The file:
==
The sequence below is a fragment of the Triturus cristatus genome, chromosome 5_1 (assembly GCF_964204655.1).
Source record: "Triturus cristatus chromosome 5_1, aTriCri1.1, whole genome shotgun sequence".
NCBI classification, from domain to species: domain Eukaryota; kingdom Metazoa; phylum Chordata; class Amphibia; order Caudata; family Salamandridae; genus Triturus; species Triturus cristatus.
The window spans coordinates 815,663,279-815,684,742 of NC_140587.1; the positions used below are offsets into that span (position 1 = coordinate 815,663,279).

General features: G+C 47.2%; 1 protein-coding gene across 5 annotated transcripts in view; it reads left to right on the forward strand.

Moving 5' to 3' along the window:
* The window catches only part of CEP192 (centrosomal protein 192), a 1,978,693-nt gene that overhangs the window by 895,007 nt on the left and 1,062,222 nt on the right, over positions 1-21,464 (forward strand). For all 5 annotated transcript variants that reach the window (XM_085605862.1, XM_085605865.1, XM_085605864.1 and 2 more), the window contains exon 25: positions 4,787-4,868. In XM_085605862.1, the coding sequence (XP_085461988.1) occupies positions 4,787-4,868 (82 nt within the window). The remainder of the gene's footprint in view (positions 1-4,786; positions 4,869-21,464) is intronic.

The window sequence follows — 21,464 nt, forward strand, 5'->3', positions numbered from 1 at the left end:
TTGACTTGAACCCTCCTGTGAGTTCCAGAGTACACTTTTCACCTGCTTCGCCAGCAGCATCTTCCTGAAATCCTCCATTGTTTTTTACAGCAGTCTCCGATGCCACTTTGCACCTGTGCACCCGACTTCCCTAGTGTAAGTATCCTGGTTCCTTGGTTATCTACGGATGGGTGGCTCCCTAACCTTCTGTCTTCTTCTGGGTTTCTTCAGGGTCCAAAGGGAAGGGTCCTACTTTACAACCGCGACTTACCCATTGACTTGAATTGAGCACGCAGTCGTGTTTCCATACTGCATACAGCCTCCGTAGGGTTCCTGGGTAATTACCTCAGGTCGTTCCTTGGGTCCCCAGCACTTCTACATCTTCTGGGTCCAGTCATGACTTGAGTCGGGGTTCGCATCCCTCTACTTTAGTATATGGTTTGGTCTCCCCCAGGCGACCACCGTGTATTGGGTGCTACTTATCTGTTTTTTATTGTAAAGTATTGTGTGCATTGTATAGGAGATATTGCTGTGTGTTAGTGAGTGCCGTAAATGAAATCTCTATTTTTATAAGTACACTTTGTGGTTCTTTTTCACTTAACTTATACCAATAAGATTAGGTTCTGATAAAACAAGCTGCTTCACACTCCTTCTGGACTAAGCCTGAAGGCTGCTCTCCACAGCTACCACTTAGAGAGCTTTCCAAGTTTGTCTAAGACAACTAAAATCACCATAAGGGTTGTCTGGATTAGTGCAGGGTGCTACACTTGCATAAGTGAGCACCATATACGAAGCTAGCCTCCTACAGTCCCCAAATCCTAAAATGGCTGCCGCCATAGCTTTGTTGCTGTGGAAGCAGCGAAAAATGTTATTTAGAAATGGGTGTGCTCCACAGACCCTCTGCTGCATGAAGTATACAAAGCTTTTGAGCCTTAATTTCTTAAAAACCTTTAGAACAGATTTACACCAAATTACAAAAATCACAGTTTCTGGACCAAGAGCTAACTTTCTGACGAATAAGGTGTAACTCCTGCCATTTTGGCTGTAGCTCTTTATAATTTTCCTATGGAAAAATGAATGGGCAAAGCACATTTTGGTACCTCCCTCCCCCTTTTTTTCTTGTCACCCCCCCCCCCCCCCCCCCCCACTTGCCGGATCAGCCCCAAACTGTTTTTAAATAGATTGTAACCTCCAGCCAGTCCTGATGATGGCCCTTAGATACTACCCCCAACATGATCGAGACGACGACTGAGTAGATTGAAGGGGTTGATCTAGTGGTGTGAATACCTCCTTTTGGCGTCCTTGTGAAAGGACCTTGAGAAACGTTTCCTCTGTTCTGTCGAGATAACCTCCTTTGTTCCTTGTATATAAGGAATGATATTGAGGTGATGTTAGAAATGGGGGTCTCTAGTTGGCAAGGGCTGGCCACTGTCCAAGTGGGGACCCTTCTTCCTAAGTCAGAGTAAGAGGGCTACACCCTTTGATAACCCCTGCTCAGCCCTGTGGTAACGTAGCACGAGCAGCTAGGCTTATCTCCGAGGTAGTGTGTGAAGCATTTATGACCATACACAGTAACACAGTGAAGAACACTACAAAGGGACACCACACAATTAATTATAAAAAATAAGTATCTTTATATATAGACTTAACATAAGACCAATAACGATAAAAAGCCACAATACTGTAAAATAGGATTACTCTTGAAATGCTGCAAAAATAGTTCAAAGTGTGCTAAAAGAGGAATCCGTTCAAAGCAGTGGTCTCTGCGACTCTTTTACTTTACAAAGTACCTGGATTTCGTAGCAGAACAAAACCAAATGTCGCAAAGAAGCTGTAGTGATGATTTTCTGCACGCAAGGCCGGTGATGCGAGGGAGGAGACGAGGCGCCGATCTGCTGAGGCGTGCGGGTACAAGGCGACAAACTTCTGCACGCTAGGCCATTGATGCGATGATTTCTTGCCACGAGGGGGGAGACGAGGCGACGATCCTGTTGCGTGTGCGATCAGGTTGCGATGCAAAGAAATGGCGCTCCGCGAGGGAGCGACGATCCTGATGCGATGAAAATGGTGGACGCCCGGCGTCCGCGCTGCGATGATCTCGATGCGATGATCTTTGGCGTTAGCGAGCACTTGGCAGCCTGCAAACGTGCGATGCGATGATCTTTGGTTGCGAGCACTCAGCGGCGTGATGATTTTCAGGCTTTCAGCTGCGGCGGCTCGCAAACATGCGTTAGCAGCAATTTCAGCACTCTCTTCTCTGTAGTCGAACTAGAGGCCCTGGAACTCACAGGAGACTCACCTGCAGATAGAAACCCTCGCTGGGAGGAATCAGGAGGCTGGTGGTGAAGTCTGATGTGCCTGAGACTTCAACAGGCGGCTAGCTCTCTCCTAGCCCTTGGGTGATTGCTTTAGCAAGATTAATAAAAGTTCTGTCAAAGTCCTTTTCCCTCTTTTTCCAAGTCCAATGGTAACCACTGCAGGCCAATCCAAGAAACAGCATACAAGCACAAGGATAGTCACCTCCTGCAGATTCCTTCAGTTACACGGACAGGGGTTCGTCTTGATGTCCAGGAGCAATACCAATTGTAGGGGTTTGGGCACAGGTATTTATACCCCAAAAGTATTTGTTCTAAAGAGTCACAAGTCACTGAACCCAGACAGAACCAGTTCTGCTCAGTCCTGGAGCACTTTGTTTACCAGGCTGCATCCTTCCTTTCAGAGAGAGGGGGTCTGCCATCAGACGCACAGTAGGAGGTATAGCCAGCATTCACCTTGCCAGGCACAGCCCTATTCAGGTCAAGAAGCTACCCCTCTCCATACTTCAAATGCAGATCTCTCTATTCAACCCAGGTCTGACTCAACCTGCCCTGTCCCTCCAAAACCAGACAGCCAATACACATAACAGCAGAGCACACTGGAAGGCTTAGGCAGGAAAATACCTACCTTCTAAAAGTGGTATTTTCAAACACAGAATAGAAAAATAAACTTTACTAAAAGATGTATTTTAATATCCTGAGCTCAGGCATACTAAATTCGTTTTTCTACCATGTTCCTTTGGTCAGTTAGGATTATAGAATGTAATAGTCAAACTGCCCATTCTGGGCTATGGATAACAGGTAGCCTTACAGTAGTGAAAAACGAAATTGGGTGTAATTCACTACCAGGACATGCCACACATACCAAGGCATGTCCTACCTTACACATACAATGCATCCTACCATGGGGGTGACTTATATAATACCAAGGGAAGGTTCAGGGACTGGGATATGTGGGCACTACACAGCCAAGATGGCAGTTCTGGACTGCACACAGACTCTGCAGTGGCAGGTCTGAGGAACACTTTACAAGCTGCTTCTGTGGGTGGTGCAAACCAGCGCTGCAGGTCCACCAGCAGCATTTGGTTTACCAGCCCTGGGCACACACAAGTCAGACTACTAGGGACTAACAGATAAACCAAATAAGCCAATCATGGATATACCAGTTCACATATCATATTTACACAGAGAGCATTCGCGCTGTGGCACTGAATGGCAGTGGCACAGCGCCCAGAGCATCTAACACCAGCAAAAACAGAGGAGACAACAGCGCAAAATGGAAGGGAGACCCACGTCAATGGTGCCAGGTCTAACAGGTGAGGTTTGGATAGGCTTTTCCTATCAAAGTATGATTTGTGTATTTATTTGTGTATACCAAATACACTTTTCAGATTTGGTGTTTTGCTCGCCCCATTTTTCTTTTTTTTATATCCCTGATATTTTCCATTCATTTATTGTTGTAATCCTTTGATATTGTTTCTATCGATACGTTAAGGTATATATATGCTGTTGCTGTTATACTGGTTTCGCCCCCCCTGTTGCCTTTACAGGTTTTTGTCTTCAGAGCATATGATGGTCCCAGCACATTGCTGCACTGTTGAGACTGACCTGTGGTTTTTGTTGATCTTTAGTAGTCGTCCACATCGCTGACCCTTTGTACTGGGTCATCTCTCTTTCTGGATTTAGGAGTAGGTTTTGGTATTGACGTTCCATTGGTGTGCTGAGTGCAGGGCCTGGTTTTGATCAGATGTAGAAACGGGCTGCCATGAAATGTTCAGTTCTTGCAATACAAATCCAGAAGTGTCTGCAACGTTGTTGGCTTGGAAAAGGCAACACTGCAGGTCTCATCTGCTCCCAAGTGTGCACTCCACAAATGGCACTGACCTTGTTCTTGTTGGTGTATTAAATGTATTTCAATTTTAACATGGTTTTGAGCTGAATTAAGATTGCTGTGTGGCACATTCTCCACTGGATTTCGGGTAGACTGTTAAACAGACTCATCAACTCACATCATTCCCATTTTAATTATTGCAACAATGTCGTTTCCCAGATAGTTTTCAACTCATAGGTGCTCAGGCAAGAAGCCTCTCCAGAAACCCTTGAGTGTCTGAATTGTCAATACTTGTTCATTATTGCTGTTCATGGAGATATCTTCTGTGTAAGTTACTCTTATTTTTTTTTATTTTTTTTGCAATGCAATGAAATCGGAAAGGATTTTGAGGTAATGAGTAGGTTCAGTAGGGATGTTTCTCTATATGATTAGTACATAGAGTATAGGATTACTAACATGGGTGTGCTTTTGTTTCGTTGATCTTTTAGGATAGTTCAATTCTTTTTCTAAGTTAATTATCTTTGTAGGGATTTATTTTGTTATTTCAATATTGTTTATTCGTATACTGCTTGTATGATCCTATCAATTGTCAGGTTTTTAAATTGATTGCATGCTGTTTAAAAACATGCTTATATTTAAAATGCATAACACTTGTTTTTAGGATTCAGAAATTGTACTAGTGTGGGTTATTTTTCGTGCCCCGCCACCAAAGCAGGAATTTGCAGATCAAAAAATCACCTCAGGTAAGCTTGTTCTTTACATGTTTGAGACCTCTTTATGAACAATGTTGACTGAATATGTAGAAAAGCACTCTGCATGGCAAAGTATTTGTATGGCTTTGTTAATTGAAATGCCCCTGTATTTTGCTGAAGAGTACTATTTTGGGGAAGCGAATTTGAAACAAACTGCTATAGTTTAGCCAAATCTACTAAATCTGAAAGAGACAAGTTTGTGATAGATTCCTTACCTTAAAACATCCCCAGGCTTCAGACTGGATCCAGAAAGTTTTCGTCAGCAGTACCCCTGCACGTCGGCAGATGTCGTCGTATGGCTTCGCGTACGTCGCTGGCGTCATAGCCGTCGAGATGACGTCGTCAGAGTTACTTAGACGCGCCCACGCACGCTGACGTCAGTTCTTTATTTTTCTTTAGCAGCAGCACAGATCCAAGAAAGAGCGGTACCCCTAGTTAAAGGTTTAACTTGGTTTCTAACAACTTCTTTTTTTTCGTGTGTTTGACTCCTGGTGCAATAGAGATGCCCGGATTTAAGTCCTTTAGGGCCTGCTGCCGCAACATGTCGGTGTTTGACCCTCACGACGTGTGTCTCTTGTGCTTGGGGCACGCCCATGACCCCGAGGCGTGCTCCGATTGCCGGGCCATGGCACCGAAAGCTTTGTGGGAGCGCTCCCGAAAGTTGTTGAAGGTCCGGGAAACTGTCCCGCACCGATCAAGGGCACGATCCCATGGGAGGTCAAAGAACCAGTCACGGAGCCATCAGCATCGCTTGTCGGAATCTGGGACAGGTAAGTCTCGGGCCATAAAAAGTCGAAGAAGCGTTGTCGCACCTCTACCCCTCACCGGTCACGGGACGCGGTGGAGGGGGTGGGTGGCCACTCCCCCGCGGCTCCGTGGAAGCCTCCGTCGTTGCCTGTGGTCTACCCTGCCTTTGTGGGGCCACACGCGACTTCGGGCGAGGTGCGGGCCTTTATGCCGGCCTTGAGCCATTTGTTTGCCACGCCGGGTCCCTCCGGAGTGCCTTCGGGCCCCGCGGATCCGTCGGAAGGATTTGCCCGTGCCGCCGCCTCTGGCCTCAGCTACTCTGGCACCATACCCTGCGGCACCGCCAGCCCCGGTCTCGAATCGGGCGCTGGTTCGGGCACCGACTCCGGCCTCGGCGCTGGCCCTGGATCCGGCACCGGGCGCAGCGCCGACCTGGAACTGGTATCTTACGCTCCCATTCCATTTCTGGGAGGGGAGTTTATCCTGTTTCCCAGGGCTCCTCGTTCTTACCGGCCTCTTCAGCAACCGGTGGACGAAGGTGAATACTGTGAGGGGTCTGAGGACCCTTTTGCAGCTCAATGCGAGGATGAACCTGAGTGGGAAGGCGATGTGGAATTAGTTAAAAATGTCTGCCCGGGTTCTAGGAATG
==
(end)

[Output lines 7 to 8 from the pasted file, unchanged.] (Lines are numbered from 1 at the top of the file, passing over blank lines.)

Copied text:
* The window catches only part of CEP192 (centrosomal protein 192), a 1,978,693-nt gene that overhangs the window by 895,007 nt on the left and 1,062,222 nt on the right, over positions 1-21,464 (forward strand). For all 5 annotated transcript variants that reach the window (XM_085605862.1, XM_085605865.1, XM_085605864.1 and 2 more), the window contains exon 25: positions 4,787-4,868. In XM_085605862.1, the coding sequence (XP_085461988.1) occupies positions 4,787-4,868 (82 nt within the window). The remainder of the gene's footprint in view (positions 1-4,786; positions 4,869-21,464) is intronic.

The window sequence follows — 21,464 nt, forward strand, 5'->3', positions numbered from 1 at the left end: